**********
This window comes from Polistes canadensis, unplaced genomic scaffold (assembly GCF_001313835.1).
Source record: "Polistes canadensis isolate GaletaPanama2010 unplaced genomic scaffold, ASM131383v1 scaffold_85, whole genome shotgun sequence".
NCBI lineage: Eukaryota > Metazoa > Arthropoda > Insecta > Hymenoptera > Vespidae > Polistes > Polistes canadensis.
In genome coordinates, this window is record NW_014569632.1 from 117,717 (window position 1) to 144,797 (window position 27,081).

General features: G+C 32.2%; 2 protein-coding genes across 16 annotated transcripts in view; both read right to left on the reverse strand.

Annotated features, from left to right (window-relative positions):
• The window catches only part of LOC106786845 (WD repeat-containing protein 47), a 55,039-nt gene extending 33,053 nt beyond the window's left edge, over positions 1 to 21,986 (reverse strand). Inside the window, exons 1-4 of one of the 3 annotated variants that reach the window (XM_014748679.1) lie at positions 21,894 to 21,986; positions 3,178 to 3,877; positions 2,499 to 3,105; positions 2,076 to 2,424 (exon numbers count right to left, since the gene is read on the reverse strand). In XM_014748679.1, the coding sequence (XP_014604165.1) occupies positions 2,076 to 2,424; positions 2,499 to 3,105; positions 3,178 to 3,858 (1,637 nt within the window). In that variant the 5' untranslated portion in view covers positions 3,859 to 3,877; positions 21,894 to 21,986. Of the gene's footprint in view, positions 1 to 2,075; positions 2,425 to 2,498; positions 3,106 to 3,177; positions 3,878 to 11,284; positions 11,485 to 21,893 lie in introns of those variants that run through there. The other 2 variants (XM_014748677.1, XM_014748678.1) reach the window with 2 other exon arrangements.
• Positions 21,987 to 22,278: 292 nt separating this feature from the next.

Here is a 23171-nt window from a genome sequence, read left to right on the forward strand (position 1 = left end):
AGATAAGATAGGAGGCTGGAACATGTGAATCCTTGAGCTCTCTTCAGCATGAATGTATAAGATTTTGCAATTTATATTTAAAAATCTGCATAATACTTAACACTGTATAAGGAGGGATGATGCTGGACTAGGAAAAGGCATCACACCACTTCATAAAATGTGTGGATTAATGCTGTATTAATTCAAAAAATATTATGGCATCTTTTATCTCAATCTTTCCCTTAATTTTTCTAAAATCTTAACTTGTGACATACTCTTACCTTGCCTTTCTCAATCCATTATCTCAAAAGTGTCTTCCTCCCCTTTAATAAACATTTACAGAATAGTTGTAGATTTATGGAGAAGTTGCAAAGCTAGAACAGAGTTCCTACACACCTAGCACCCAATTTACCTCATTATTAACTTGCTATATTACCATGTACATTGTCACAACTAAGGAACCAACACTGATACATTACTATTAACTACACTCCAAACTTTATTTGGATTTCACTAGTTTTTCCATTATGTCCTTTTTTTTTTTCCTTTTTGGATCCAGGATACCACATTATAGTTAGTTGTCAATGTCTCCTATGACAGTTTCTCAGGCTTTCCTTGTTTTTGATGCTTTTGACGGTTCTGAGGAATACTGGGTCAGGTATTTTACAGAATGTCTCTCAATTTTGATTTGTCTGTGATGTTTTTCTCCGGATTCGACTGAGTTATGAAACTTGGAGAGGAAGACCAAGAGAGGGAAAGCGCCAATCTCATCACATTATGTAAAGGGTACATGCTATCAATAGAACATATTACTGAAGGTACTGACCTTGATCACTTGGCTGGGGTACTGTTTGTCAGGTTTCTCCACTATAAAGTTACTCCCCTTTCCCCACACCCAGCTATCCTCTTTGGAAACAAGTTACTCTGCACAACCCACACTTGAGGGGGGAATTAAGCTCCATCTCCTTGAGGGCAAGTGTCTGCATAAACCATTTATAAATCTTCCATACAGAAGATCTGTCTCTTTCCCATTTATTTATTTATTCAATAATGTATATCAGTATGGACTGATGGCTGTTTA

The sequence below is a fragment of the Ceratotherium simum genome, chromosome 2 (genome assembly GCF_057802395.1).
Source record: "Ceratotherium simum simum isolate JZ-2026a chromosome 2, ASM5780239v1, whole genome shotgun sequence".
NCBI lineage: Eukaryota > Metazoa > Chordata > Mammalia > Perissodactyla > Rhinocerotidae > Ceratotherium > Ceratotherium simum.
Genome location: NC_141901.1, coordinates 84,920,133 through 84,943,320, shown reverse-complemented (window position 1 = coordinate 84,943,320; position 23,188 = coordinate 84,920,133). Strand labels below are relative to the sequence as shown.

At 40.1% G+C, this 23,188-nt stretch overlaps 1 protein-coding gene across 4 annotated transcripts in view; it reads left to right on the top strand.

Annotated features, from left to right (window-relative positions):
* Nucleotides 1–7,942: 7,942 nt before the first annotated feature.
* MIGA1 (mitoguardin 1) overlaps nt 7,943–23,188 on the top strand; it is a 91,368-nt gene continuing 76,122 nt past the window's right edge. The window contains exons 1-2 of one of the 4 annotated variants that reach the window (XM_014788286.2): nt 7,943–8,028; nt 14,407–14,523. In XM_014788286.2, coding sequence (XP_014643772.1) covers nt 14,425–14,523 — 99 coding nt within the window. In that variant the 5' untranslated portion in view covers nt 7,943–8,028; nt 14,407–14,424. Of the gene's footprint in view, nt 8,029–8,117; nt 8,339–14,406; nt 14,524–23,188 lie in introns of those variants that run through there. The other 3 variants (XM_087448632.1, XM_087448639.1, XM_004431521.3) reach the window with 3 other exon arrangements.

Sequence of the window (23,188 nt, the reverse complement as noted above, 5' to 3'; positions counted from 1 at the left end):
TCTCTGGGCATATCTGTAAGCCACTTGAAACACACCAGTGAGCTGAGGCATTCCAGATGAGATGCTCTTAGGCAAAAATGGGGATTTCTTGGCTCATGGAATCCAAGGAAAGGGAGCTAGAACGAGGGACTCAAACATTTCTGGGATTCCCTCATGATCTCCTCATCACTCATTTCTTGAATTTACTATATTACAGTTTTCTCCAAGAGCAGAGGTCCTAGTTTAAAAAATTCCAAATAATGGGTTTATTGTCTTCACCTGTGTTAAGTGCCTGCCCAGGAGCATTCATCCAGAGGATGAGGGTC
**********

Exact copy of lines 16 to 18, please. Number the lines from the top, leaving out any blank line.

Annotated features, from left to right (window-relative positions):
* Nucleotides 1–7,942: 7,942 nt before the first annotated feature.
* MIGA1 (mitoguardin 1) overlaps nt 7,943–23,188 on the top strand; it is a 91,368-nt gene continuing 76,122 nt past the window's right edge. The window contains exons 1-2 of one of the 4 annotated variants that reach the window (XM_014788286.2): nt 7,943–8,028; nt 14,407–14,523. In XM_014788286.2, coding sequence (XP_014643772.1) covers nt 14,425–14,523 — 99 coding nt within the window. In that variant the 5' untranslated portion in view covers nt 7,943–8,028; nt 14,407–14,424. Of the gene's footprint in view, nt 8,029–8,117; nt 8,339–14,406; nt 14,524–23,188 lie in introns of those variants that run through there. The other 3 variants (XM_087448632.1, XM_087448639.1, XM_004431521.3) reach the window with 3 other exon arrangements.